Historical Railway Uniforms.

Posts: 99
Joined: Thu Feb 18, 2010 4:35 pm

Historical Railway Uniforms.

Postby beachboy » Fri Apr 05, 2013 11:34 am

I recall at an Exibition a harbour scene layout with lots of fine cameos of model making. Streets scenes, fishing boats with their catch & pots etc. But when the eye is drawn to the heart of life in the scene - people, the finish & painting thereof jarred the illusion. Pink for skin. and a hand full of colours for clothing, all in gloss, and mold lines. Is that what we look like?
There are plenty of how to articles for painting, and they do not have to be a model railway labelled mag / book.
Cheap art books, even a copy of Military Modelling has had an article every month on painting figures. Skin, cloth colour variation in colours, and using lighter colours to provide contrast, plus depth & the effects of falling light. Its all out there.

But what is not, from what I can find, is reference to the clothing and colours of a railway workforce the size of an army, & for a hundred years or more. Osprey and similar books will provide details of nearly every military uniform known. Yet all I can find is a book I had not scene mentioned in the railway press, and tucked away in a library for reference only, is a book 'Railway Buttons, Badges & Uniforms' by David Froggatt. Its really quite good with lots of Company details, but with only two artist colour pics of a given Company Guard, - limited.

Looking at b&w pics, the cut quality, and care of the clothing is noticable befitting care & job title, as does the badges etc. The later in 4mm needs highlighting and backshading to stand out. But brings to life the importance, ranking & character of the miniature army.
As an aside, the pics often show the face of a contented Station Master, while the other staff show signs of experience, stress & hard work.
The April Steam Days has an article on a Bus service run by the LNWR. Buses painted in coach colours, and drivers in smart decorated uniforms, which contrasts to the plain clothing of the street people of the day, all in some lovely period pics. Parked outside the station, a fine model would be eye catching, and compliment a LNWR layout.
All right, the problem is compounded by, in my opinion, a rather poor & limited selection of available figures. Later BR era an exception. Conversion and some basic milliput type putty enhancing becomes necassary, together with enhancing the detail with blade & file. Even drilling & pushing in suitable coloured rod for buttons. The usual sort of modelling thats done else where.

However, does any kind sole know of other book reference material to pursue.

Also - a Porter, Yard Shunter etc. often and common to most pre & post Edwardian railways wore a waistcoat in, when new a dark shade of blackish blue. One colour pic of a preserved cap shows this colour to be washed out to an RAF shade of blue with the white cotton grain showing thru. But. In most cases an arm cloth is attached to the waistcoat, in what looks similar in texture to a wagon sheet cloth / material, or even leather. This contrasts to the couldroy, or heavy duty cotton waistcoat material. I have seen a coloured in period Postcard where the artist has over painted the arm in very lighter blue.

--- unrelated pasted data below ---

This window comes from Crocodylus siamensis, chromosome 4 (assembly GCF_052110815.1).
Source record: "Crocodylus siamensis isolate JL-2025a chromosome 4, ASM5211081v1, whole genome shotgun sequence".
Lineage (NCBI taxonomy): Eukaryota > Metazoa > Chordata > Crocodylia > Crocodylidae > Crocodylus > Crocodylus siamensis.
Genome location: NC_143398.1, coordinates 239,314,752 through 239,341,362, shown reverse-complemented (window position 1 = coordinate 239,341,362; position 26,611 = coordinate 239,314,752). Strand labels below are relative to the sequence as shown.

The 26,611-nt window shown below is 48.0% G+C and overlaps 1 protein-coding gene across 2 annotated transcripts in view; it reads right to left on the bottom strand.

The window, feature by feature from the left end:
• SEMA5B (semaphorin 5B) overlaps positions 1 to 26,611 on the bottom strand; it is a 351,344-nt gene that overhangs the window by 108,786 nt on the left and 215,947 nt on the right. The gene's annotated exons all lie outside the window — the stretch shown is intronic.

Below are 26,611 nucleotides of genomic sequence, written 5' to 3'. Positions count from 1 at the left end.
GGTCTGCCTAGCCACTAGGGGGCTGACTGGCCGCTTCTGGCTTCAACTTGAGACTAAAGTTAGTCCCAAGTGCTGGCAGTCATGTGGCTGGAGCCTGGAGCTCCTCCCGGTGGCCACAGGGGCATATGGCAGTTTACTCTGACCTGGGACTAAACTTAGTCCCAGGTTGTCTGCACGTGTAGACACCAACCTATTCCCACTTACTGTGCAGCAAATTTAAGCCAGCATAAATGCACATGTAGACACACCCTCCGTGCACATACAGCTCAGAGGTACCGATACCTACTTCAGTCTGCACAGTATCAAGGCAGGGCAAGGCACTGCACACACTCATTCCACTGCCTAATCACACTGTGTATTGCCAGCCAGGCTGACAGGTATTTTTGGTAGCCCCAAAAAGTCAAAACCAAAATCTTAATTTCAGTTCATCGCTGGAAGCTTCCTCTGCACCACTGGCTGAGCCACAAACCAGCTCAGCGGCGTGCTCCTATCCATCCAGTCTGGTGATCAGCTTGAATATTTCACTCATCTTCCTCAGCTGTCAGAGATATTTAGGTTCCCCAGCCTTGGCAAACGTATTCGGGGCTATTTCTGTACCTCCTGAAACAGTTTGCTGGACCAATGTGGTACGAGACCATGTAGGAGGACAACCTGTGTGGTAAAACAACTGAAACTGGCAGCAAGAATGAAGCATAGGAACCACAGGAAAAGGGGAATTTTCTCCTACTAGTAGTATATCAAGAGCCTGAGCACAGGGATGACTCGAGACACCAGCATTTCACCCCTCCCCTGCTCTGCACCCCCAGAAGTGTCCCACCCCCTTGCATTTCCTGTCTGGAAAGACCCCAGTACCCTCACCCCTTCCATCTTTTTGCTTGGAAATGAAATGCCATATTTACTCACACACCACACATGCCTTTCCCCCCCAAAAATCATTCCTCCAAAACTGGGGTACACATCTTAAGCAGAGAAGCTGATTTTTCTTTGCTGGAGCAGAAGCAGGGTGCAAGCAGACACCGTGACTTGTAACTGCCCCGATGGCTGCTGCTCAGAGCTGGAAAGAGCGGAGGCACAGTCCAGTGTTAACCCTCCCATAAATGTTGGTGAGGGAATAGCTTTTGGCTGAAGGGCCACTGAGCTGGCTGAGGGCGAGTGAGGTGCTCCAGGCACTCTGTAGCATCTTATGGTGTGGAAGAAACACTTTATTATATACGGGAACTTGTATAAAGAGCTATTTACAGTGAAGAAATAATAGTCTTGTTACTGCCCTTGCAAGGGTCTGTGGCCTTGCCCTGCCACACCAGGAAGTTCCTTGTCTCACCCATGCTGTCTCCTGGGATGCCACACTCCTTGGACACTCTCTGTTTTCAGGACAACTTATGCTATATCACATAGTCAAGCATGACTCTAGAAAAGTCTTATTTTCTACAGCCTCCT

Does anyone know more, or have one hanging up in their cupboard to advise what it is made of &/or the colour.
Any help & advices welcome, and may benefit others for the future in getting it right.

Thanks Steve.

User avatar
Russ Elliott
Posts: 930
Joined: Thu Jun 02, 2011 6:38 pm

Re: Historical Railway Uniforms.

Postby Russ Elliott » Fri Apr 05, 2013 1:02 pm

User avatar
Posts: 1365
Joined: Wed Jun 23, 2010 1:04 pm

Re: Historical Railway Uniforms.

Postby Noel » Fri Apr 05, 2013 5:21 pm

I agree with Beachboy about the mold lines and gloss paint, but am not convinced that military modelling techniques for figure painting are altogether appropriate for 4mm. My reasons are that while military modellers do use 4mm figures in some contexts, they are then usually used en masse, not as detailed individual models. The more detailed techniques are used for larger figures, intended to be viewed close up in dioramas. Our figures, seen at the classic 2 feet viewing distance are the full size equivalent of about 150 feet away in real life. At that distance most clothing detail has ceased to be identifiable.


Posts: 76
Joined: Sat Oct 02, 2010 9:07 am

Re: Historical Railway Uniforms.

Postby doktorstamp » Sat Apr 06, 2013 1:10 am

My own feeling on this is that a great amount of time an effort is made where the vehicles are concerned such that under closer inspection of an enlarged photograph they stand up to very close scrutiny. Many of the figures though, appear to be no more than an after-thought, and can mar the effect conveyed by the most carefully executed scenery and painting of the vehicles and infrastructure.

It seems such a shame that the 'ship' is spoiled for a ha'ppeth of tar.



David Knight
Posts: 673
Joined: Sun Jul 20, 2008 6:02 pm

Re: Historical Railway Uniforms.

Postby David Knight » Sat Apr 06, 2013 2:10 am

A few useful hints for the painting of figures can be found here
http://www.brifayle.ca/ I've seen his work in the flesh, as it were, and it is very good.



Terry Bendall
Posts: 1776
Joined: Sun Jul 27, 2008 7:46 am

Re: Historical Railway Uniforms.

Postby Terry Bendall » Sat Apr 06, 2013 7:17 am

Falcoln Figures, who have attended Scalefourm for the last two years and who will be at this year's event, do a nice range of figures, both painted and unpainted.

Contact details are in the guide for the 2012 show.

Terry Bendall

Return to “Road Vehicles and Figures”

Who is online

Users browsing this forum: No registered users and 1 guest